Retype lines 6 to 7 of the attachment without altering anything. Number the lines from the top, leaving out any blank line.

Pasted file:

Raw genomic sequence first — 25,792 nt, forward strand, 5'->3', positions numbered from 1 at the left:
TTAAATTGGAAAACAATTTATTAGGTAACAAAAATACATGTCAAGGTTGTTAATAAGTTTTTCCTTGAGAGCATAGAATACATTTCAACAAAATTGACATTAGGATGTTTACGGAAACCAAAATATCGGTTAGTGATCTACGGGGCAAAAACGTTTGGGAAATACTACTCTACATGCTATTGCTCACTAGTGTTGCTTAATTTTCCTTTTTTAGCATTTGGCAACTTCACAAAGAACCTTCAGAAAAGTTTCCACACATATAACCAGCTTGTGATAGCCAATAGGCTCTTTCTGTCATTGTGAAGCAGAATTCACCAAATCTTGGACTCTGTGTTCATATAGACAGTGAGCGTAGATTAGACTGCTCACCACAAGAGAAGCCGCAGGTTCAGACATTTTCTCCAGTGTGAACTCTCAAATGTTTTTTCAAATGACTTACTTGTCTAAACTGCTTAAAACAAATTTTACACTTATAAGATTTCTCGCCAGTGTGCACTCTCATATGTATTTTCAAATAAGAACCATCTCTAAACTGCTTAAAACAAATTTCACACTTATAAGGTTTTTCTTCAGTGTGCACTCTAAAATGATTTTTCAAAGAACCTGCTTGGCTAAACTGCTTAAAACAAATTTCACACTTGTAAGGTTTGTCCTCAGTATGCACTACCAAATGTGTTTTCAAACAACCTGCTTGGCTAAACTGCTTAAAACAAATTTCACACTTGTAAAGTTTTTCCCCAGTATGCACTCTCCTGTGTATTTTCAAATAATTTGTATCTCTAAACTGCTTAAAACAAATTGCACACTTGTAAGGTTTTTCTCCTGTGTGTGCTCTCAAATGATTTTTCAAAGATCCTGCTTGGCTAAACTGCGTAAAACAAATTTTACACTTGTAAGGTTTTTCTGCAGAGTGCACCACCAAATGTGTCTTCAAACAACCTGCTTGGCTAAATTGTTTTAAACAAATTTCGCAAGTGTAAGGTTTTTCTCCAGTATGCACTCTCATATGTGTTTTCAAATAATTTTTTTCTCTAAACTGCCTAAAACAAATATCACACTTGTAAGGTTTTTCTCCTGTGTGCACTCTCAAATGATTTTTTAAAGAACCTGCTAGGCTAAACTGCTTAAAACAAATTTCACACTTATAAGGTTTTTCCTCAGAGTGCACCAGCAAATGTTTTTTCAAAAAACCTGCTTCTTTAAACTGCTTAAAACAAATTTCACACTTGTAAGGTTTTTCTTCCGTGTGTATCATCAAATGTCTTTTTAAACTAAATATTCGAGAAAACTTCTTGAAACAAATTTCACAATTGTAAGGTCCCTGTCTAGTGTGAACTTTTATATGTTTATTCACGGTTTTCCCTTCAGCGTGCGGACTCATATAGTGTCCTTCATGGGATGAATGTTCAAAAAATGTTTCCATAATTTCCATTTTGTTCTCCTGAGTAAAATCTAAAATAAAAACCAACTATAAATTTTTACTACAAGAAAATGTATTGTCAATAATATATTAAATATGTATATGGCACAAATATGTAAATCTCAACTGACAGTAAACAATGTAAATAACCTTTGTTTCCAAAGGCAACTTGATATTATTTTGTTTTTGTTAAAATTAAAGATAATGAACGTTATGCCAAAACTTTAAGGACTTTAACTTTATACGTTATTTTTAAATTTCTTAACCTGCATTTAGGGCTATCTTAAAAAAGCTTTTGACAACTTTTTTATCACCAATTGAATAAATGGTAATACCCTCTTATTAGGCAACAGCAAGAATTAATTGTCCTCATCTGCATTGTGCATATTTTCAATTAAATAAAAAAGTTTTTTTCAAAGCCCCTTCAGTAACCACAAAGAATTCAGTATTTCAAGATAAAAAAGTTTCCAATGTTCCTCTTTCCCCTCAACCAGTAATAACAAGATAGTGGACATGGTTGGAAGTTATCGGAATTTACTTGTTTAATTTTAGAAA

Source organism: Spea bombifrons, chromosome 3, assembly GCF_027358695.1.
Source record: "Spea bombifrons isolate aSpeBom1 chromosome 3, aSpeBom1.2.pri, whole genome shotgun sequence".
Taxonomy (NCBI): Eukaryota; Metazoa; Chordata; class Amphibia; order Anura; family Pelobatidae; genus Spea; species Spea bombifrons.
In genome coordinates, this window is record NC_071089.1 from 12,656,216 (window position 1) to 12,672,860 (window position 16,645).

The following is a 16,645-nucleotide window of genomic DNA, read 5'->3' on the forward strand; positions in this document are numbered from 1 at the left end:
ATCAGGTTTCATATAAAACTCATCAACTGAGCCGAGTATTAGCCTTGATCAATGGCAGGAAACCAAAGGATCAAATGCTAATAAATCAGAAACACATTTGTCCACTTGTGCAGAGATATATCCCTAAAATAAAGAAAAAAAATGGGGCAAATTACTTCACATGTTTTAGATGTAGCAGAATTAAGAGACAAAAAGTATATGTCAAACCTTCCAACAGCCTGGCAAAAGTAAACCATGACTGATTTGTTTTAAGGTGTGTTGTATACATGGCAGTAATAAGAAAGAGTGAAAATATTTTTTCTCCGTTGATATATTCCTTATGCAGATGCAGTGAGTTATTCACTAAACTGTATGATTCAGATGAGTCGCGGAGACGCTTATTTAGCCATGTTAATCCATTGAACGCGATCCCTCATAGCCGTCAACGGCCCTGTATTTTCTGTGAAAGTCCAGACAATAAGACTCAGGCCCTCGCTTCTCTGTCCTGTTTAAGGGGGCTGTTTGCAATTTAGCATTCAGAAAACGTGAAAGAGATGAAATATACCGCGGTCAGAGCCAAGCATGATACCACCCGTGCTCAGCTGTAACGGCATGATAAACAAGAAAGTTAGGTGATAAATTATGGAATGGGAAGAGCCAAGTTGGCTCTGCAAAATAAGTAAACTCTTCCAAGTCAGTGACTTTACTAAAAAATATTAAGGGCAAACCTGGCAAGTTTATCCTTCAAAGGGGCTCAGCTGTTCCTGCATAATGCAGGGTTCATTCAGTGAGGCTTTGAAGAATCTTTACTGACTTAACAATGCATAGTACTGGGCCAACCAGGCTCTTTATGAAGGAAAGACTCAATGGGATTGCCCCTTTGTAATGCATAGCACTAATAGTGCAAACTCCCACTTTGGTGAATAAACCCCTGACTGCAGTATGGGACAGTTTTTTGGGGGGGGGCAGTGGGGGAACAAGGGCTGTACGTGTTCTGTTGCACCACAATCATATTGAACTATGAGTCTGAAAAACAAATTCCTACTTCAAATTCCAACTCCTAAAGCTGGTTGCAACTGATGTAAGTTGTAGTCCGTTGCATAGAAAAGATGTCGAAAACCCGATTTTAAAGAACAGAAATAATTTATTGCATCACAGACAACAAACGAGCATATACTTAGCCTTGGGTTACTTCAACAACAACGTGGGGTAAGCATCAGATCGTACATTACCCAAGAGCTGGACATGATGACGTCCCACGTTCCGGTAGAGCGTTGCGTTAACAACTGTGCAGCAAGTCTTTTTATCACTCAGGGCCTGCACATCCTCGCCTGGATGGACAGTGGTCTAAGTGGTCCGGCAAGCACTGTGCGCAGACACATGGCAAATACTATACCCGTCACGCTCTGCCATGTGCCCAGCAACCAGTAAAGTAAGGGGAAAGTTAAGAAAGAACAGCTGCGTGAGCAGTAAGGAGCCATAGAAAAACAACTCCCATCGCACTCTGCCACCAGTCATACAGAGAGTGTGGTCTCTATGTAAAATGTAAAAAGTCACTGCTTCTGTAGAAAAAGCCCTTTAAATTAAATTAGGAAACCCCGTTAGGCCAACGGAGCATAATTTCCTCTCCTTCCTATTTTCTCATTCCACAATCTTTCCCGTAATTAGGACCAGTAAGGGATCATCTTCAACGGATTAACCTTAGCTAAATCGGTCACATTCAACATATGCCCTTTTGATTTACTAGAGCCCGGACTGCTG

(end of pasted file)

In genome coordinates, this window is record NC_071089.1 from 12,656,216 (window position 1) to 12,672,860 (window position 16,645).

The following is a 16,645-nucleotide window of genomic DNA, read 5'->3' on the forward strand; positions in this document are numbered from 1 at the left end: